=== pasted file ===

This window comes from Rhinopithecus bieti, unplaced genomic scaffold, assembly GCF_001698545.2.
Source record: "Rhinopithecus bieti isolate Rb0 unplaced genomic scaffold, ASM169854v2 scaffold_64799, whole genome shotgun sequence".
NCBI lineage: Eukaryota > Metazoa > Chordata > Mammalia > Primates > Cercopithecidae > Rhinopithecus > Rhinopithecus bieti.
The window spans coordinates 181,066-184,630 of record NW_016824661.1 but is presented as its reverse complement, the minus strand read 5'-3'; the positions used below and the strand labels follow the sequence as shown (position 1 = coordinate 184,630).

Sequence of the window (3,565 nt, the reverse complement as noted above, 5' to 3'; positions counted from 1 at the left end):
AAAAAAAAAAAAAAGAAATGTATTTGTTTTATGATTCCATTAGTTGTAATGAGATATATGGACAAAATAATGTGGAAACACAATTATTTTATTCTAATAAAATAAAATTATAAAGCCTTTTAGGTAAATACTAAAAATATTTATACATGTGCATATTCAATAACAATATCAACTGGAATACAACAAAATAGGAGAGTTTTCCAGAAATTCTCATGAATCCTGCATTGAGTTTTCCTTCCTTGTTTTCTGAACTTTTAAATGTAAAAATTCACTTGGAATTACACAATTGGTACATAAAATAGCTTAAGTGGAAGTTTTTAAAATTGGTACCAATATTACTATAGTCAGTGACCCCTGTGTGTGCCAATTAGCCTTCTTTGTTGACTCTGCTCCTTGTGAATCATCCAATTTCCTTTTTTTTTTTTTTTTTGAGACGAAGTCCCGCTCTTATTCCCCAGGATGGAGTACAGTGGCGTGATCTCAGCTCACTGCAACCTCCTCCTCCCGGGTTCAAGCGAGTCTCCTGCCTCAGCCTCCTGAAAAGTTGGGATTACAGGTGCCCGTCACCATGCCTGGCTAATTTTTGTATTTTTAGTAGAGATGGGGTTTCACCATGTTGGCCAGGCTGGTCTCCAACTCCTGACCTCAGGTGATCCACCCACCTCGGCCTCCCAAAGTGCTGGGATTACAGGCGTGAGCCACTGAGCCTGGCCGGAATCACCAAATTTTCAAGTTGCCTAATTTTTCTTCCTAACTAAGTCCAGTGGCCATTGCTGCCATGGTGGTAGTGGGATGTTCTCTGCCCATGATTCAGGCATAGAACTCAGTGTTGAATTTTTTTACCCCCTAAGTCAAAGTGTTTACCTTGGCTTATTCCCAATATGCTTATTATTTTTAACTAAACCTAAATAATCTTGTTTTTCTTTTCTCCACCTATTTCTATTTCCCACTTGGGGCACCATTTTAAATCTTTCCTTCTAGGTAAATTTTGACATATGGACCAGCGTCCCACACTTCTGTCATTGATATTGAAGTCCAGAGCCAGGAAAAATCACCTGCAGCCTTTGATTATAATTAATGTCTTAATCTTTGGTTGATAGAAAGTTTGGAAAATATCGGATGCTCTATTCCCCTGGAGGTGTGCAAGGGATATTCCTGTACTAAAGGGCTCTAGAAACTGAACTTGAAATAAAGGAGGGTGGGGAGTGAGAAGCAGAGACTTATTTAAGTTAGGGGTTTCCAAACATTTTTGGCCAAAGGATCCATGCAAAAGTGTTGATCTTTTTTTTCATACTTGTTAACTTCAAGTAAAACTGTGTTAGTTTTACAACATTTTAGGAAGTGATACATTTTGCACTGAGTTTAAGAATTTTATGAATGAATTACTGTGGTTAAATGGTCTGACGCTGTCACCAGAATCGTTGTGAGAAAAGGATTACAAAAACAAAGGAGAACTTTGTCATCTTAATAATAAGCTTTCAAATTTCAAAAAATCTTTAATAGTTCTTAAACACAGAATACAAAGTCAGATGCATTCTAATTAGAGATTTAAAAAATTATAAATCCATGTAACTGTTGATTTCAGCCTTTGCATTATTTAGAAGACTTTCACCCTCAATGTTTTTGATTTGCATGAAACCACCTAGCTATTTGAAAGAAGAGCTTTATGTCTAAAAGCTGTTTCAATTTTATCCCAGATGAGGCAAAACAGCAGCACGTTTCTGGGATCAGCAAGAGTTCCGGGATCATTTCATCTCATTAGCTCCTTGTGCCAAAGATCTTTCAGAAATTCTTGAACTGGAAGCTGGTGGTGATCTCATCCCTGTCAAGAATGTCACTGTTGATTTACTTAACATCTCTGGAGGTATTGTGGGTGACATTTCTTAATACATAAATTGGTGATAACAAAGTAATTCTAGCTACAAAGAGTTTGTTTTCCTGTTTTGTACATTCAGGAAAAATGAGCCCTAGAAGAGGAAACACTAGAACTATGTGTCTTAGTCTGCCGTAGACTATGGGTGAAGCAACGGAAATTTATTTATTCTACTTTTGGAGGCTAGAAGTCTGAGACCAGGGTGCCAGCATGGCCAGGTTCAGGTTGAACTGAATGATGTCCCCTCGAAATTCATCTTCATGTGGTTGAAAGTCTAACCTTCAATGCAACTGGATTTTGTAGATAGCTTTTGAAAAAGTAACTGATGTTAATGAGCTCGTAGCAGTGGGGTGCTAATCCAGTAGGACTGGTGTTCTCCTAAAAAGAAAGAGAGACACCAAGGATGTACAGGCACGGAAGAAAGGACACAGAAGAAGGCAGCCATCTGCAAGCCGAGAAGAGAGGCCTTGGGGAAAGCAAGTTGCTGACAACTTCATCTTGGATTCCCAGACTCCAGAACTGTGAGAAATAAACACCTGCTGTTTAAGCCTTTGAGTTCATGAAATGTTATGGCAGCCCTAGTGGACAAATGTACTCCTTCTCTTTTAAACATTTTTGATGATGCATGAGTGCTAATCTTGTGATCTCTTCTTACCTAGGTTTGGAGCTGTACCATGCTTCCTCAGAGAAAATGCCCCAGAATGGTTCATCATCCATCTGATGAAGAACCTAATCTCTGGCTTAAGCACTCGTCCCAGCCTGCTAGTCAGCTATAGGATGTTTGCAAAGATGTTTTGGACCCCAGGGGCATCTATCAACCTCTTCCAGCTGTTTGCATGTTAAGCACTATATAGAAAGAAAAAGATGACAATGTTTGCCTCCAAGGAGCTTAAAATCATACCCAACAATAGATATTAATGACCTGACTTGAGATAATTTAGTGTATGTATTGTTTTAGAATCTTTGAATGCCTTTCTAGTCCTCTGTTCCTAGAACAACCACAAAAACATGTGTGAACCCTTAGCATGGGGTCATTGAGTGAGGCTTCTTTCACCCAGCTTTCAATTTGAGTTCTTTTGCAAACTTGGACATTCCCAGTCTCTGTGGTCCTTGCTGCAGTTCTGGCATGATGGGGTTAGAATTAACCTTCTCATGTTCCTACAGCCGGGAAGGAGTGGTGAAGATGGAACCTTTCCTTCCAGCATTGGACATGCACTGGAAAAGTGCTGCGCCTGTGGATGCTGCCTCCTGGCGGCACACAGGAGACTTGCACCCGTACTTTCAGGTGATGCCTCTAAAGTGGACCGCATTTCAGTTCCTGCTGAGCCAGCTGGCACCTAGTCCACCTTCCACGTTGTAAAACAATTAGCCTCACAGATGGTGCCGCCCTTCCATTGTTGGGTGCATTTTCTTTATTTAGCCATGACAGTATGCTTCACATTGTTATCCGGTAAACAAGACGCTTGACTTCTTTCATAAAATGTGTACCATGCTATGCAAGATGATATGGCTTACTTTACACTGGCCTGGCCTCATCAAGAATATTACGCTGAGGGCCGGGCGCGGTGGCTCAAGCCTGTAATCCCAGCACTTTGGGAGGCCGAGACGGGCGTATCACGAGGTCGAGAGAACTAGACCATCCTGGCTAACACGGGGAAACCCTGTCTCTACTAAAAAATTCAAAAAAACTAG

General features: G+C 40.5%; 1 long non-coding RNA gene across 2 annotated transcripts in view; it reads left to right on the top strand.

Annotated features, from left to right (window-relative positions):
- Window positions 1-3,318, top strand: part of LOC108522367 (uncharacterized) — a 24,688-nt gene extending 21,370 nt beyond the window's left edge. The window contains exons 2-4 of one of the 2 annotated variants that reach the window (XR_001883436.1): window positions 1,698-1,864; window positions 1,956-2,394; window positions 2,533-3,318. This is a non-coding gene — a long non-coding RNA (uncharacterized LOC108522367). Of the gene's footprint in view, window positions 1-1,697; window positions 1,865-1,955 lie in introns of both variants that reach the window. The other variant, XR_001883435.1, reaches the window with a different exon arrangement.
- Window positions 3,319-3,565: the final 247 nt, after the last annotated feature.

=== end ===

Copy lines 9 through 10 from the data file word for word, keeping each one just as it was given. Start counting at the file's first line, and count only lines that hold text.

- Window positions 1-3,318, top strand: part of LOC108522367 (uncharacterized) — a 24,688-nt gene extending 21,370 nt beyond the window's left edge. The window contains exons 2-4 of one of the 2 annotated variants that reach the window (XR_001883436.1): window positions 1,698-1,864; window positions 1,956-2,394; window positions 2,533-3,318. This is a non-coding gene — a long non-coding RNA (uncharacterized LOC108522367). Of the gene's footprint in view, window positions 1-1,697; window positions 1,865-1,955 lie in introns of both variants that reach the window. The other variant, XR_001883435.1, reaches the window with a different exon arrangement.
- Window positions 3,319-3,565: the final 247 nt, after the last annotated feature.